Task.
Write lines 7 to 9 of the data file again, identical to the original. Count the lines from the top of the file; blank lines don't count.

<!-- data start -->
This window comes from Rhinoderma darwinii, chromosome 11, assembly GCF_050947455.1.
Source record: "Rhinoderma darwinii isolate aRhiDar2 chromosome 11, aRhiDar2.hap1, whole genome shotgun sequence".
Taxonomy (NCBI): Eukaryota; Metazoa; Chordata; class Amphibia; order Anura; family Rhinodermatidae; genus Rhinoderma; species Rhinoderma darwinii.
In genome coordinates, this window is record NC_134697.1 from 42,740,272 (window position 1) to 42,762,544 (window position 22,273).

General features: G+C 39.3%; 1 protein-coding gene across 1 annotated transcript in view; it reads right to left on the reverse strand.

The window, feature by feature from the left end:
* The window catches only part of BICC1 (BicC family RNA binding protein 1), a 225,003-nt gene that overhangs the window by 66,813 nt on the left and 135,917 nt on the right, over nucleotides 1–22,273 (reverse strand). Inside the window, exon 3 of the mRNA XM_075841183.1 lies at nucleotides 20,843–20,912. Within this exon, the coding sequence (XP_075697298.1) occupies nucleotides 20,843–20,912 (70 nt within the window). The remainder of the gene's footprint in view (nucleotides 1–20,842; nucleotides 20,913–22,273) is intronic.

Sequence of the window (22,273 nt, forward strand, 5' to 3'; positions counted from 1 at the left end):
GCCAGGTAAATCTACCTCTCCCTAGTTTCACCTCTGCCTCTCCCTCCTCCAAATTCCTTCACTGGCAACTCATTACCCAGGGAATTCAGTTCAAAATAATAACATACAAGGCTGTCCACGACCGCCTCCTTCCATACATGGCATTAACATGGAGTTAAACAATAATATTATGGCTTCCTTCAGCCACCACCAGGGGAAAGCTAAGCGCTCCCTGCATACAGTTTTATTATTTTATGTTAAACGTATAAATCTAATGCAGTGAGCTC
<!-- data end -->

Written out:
* The window catches only part of BICC1 (BicC family RNA binding protein 1), a 225,003-nt gene that overhangs the window by 66,813 nt on the left and 135,917 nt on the right, over nucleotides 1–22,273 (reverse strand). Inside the window, exon 3 of the mRNA XM_075841183.1 lies at nucleotides 20,843–20,912. Within this exon, the coding sequence (XP_075697298.1) occupies nucleotides 20,843–20,912 (70 nt within the window). The remainder of the gene's footprint in view (nucleotides 1–20,842; nucleotides 20,913–22,273) is intronic.

Sequence of the window (22,273 nt, forward strand, 5' to 3'; positions counted from 1 at the left end):
GCCAGGTAAATCTACCTCTCCCTAGTTTCACCTCTGCCTCTCCCTCCTCCAAATTCCTTCACTGGCAACTCATTACCCAGGGAATTCAGTTCAAAATAATAACATACAAGGCTGTCCACGACCGCCTCCTTCCATACATGGCATTAACATGGAGTTAAACAATAATATTATGGCTTCCTTCAGCCACCACCAGGGGAAAGCTAAGCGCTCCCTGCATACAGTTTTATTATTTTATGTTAAACGTATAAATCTAATGCAGTGAGCTC